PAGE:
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Wednesday, February 21, 2001

Union’s looming
takeover of Local 5
a rare event

Eric Gill offers no
protest at the prospect
of being replaced

By Tim Ruel

The likely appointment of a trustee to take over Hawaii hotel and restaurant employees union Local 5 is a rare event, meant to deal with serious problems within a union, not just infighting, a labor attorney said.

"The idea behind it was corruption and mismanagement," said Honolulu attorney Michael Nauyokas, who is not involved in the dispute over leadership of Local 5.

The appointment of an outsider to assume power over a union also doesn't happen often because it appears to contradict what a union "Local" should stand for -- local control, Nauyokas added.

"Unions generally are supposed to be democratic," he said.

But such an appointment in Hawaii by the Hotel Employees & Restaurant Employees International Union appears imminent.

In a private union meeting yesterday, no Local 5 members opposed the international's move to appoint a trustee, not even union leader Eric Gill, who stands to lose his elected position of financial secretary-treasurer, Local 5's top officer.

Executives from the international say Local 5's contract talks are in "gridlock" due to infighting between Gill and the board, which includes many supporters of Gill's rival and former Local 5 leader, Tony Rutledge.

"Sometimes the baby sitter gotta go down to the playground and break up the fight," Gill said yesterday after the meeting.

Gill has previously called appointing a trustee unnecessary, saying he has shown leadership by putting the union's finances back on track. Yesterday, Gill declined to comment on why he did not oppose the international's move.

The union's General President John Wilhelm is expected to decide whether to appoint a trustee by early next week. Earlier this month, Wilhelm wrote a letter to Gill that said the local union boss may be trying to "railroad the membership" into accepting a hotel contract.

The most likely trustee candidate is the international's western regional director, Sherri Chiesa.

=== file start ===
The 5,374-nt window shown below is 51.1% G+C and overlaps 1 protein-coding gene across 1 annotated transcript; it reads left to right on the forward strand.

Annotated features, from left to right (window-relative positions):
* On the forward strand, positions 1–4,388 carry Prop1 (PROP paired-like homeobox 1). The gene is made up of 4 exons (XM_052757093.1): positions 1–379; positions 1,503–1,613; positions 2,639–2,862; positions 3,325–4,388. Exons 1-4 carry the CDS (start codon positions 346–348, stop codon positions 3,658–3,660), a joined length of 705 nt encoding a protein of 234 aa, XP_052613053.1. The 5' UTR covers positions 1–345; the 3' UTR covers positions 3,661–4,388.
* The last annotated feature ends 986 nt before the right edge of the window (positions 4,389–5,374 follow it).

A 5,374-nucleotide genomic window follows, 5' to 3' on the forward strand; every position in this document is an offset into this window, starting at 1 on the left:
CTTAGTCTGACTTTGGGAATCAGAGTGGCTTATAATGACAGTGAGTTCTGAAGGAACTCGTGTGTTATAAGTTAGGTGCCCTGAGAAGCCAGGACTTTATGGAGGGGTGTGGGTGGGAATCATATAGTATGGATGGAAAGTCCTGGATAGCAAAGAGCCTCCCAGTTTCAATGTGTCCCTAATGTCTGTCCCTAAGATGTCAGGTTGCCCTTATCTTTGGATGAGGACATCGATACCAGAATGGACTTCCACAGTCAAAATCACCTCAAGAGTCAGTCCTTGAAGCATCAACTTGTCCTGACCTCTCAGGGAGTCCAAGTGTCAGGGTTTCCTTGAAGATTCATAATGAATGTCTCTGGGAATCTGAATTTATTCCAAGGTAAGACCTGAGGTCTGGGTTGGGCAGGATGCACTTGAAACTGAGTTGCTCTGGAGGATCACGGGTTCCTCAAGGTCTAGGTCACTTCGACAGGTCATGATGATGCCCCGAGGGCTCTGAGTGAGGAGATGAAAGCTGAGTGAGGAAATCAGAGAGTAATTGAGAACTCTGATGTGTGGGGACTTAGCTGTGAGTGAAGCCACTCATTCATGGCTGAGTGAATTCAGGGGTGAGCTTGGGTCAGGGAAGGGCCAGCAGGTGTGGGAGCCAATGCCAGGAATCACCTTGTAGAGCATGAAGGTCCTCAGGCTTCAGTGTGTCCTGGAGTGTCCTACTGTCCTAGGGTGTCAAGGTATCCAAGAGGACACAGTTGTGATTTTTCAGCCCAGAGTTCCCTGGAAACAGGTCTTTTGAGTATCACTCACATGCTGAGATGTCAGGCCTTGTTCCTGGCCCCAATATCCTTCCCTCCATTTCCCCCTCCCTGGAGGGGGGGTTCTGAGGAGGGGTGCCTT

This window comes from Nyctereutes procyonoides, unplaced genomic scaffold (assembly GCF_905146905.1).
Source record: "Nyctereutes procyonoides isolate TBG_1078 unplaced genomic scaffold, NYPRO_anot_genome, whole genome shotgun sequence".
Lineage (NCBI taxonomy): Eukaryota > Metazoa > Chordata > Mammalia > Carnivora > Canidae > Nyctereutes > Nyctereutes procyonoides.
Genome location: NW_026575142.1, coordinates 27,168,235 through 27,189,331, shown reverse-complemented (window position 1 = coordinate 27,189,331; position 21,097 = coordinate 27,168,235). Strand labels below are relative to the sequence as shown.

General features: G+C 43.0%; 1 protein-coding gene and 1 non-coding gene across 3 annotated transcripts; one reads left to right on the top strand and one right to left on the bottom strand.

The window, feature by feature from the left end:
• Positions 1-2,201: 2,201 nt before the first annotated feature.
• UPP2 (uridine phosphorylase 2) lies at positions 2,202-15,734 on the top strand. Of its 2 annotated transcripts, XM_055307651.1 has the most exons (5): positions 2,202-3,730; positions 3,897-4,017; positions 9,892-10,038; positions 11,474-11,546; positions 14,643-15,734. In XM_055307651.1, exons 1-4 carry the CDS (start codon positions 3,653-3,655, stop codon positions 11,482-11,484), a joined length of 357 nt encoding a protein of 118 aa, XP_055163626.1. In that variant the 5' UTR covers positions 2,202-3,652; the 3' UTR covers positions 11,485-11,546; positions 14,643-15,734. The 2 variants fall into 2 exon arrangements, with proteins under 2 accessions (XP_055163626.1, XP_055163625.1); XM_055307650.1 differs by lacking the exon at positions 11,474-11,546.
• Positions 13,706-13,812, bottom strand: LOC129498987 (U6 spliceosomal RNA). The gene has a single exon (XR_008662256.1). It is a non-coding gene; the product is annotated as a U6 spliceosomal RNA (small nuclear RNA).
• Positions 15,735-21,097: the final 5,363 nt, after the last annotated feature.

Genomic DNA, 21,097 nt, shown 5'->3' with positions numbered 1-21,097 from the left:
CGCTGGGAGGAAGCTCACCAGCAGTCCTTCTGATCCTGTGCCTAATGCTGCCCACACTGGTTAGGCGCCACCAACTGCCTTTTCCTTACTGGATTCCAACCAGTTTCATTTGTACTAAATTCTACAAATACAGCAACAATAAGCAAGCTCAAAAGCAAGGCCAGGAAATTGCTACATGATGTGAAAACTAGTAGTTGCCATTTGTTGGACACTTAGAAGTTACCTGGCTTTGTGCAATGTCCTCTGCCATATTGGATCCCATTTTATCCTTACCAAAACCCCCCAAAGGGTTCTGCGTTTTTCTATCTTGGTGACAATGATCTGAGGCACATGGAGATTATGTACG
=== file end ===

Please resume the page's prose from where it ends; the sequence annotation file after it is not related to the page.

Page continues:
Chiesa would replace Gill and the local's board. She would serve up to 18 months, after which Local 5 would hold new elections, according to Ron Richardson, executive vice president of the international.

Richardson said a trustee would only remain long enough to finish reaching bargaining agreements with managers of Hawaii's hotels. About 8,000 of the 10,000 Local 5 members do not have permanent contracts and that's the main reason a trustee is needed, he said.

"It's no secret that we've had difficulties and it's no secret that my life has been a difficult one," said Gill, referring to his continuing battle with the local's executive board and Rutledge. Last year, Gill narrowly defeated Rutledge, who had run Local 5 for 14 years.

Rutledge is still president and chief executive of Unity House, a large nonprofit founded by his late father, Arthur Rutledge. Unity House supports Local 5 members and even owns the one-story Waikiki building that houses Local 5's offices.

Tony Rutledge also remains district vice president of the union's Washington, D.C.-based international, although Rutledge said yesterday he had no influence over the leadership's move to appoint a trustee. "They're not doing me any favors here," Rutledge said.

By long-standing labor laws crafted to prevent abuse, internationals must disclose specific reasons for imposing a trustee within 30 days to the U.S. Labor Department. Internationals must also detail any influence that Local members have over the appointment.

The international previously imposed a trustee on Local 5 in 1978, just two months after Rutledge defector Richard A.T. "Dick" Tam led a slate to beat both Tony Rutledge and Art Rutledge in elections -- a union first. Tam and U.S. Labor officials failed to block the trusteeship in court. However, in elections that followed two years later, Tam again beat Tony Rutledge and successfully assumed the office of financial secretary-treasurer.

Tony Rutledge said yesterday a trustee is again necessary because Gill is too inexperienced to reach contracts with the hotels. "He's always been 'rah rah' and all of that stuff, but never really had sat at the table to take full responsibility for bargaining," Rutledge said.

He also said Gill has denied repeated attempts by Rutledge to help him out in negotiations.

"That's really nice of him to be so charitable," Gill countered. "There has been a concerted, protracted and continuous effort to obstruct my administration from the start."

Just months after Gill won the election, board members asked the international to place the union in trusteeship, saying that Gill was not working with them or listening to shop stewards.

But Gill said the international's move has nothing to do with him, but rather the fact that the local simply has not moved forward with the contracts.

"As far as I'm concerned, no one is alleging I've done anything wrong," he said. "I don't have a problem defending or running on my record."

If a trustee is appointed, Gill would have the right to appeal, though he declined to say if he would. Both Gill and Rutledge indicated they would probably run again once a trustee steps down.

"I'm not giving up. We've only begun," Gill said. "We never had a fair shot at this."

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